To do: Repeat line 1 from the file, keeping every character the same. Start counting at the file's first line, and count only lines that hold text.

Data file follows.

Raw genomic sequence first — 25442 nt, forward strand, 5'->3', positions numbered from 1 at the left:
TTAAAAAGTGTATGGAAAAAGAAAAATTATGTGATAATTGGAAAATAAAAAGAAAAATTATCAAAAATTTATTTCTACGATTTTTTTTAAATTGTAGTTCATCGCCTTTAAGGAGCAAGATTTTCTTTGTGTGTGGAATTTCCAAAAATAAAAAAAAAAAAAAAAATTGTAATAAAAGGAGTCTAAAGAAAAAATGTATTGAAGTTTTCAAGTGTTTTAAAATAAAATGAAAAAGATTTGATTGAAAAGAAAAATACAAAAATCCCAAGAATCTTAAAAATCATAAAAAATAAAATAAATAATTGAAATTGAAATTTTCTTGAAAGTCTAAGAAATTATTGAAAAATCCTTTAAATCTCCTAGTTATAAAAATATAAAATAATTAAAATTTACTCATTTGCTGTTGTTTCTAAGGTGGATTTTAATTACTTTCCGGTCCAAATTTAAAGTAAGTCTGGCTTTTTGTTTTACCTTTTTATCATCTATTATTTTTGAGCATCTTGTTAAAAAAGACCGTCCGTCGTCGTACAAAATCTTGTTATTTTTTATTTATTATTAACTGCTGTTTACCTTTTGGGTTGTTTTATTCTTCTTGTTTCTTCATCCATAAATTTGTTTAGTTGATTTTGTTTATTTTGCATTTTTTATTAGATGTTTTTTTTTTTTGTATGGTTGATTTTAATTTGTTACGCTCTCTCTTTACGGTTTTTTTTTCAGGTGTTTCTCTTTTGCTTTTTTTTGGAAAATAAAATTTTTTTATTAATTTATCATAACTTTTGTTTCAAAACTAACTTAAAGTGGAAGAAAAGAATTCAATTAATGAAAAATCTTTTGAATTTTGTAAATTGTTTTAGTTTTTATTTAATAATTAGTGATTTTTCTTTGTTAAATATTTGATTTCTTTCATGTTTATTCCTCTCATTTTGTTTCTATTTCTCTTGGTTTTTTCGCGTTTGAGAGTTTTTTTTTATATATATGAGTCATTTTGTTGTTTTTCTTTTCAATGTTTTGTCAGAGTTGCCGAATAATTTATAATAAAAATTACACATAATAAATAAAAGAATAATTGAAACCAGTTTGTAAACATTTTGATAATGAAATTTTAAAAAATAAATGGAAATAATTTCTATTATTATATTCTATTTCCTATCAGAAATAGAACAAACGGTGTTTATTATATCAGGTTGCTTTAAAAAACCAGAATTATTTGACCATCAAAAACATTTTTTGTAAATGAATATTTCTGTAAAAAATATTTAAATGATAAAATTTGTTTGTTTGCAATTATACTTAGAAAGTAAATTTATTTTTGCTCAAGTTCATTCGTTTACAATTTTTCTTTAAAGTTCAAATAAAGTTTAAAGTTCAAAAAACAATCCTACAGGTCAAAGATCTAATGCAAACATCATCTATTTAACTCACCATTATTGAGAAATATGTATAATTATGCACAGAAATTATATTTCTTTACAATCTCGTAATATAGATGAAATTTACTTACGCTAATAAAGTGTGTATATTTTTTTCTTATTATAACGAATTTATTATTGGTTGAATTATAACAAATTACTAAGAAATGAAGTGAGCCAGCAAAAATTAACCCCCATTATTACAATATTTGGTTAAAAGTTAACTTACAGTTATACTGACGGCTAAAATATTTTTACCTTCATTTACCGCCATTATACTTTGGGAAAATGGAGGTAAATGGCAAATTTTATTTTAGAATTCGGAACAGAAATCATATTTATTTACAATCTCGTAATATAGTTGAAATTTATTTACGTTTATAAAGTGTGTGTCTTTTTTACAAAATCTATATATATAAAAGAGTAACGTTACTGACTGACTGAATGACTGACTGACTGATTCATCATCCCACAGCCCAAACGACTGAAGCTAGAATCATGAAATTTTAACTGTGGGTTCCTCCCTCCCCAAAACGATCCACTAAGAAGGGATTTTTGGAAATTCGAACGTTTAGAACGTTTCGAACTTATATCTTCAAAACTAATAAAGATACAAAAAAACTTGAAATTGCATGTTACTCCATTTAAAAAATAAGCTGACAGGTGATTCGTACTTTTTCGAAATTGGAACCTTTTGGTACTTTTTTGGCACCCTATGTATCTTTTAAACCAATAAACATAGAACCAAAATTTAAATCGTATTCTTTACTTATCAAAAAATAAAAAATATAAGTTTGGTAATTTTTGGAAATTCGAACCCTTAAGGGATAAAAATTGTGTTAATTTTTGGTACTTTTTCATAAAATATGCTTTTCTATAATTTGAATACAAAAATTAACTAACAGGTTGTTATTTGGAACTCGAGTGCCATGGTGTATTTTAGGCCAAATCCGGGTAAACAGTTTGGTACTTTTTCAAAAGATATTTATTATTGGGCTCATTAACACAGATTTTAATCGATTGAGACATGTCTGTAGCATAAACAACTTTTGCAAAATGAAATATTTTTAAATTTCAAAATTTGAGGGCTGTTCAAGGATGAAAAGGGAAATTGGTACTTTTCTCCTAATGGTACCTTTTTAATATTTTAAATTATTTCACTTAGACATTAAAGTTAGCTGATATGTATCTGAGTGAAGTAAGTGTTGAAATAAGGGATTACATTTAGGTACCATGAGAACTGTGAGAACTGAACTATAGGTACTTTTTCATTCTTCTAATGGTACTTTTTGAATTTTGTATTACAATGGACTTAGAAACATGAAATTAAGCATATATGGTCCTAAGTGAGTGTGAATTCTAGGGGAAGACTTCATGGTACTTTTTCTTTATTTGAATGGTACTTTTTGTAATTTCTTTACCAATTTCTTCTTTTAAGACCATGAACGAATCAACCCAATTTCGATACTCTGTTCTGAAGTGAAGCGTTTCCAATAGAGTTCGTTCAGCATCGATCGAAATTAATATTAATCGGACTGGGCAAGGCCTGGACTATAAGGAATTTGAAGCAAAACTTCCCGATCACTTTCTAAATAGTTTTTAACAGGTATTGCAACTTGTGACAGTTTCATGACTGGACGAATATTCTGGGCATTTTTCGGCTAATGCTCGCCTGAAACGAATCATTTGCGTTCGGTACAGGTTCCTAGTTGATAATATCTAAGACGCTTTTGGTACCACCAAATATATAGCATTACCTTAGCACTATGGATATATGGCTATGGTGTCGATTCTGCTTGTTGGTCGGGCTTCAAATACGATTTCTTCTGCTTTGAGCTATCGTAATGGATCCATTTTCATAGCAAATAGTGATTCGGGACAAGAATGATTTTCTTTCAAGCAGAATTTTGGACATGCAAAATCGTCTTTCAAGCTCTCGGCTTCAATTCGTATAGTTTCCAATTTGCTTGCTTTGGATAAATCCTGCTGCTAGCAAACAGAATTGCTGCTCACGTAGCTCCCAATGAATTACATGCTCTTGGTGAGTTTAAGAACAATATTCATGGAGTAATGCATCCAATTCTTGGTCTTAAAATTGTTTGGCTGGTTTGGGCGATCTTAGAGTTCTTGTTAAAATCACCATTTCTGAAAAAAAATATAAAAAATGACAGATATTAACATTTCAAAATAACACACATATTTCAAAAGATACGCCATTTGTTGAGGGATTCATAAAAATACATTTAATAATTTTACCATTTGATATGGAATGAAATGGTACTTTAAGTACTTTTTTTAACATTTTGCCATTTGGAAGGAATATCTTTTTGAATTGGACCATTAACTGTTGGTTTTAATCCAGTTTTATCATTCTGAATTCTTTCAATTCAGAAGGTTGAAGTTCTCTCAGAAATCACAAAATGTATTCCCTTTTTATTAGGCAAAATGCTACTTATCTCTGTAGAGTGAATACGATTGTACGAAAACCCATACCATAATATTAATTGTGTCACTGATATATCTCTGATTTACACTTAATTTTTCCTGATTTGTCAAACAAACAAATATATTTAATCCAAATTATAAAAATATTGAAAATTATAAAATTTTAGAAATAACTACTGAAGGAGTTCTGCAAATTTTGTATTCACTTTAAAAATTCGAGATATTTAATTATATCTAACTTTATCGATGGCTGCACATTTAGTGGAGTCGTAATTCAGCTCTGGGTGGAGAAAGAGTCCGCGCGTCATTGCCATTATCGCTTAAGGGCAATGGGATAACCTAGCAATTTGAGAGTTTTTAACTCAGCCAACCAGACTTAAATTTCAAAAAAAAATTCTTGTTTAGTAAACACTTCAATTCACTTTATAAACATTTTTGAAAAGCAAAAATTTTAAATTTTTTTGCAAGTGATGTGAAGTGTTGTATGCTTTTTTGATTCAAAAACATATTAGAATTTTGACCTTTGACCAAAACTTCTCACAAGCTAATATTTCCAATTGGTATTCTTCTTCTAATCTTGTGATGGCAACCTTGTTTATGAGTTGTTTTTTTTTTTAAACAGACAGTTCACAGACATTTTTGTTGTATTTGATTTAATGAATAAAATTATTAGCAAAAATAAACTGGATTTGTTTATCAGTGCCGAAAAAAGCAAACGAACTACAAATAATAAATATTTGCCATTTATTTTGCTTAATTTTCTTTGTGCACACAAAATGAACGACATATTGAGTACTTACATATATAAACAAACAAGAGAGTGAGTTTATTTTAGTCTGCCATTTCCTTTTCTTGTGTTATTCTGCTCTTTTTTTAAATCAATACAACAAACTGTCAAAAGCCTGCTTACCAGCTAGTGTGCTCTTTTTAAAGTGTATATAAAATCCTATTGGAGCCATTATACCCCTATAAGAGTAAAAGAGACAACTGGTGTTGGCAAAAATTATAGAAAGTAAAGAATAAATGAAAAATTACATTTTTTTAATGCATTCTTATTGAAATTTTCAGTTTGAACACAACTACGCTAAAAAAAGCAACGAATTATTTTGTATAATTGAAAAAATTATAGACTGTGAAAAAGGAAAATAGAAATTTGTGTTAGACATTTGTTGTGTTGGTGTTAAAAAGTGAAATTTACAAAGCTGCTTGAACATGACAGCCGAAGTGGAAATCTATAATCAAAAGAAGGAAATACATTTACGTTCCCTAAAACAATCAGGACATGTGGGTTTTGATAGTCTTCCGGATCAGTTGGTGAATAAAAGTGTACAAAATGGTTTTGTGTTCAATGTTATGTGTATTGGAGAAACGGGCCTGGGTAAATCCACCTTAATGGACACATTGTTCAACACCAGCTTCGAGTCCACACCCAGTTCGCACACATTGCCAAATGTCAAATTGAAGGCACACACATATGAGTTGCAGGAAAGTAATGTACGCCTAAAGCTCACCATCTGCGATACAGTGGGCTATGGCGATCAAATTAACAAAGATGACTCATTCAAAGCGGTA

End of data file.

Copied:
Raw genomic sequence first — 25442 nt, forward strand, 5'->3', positions numbered from 1 at the left: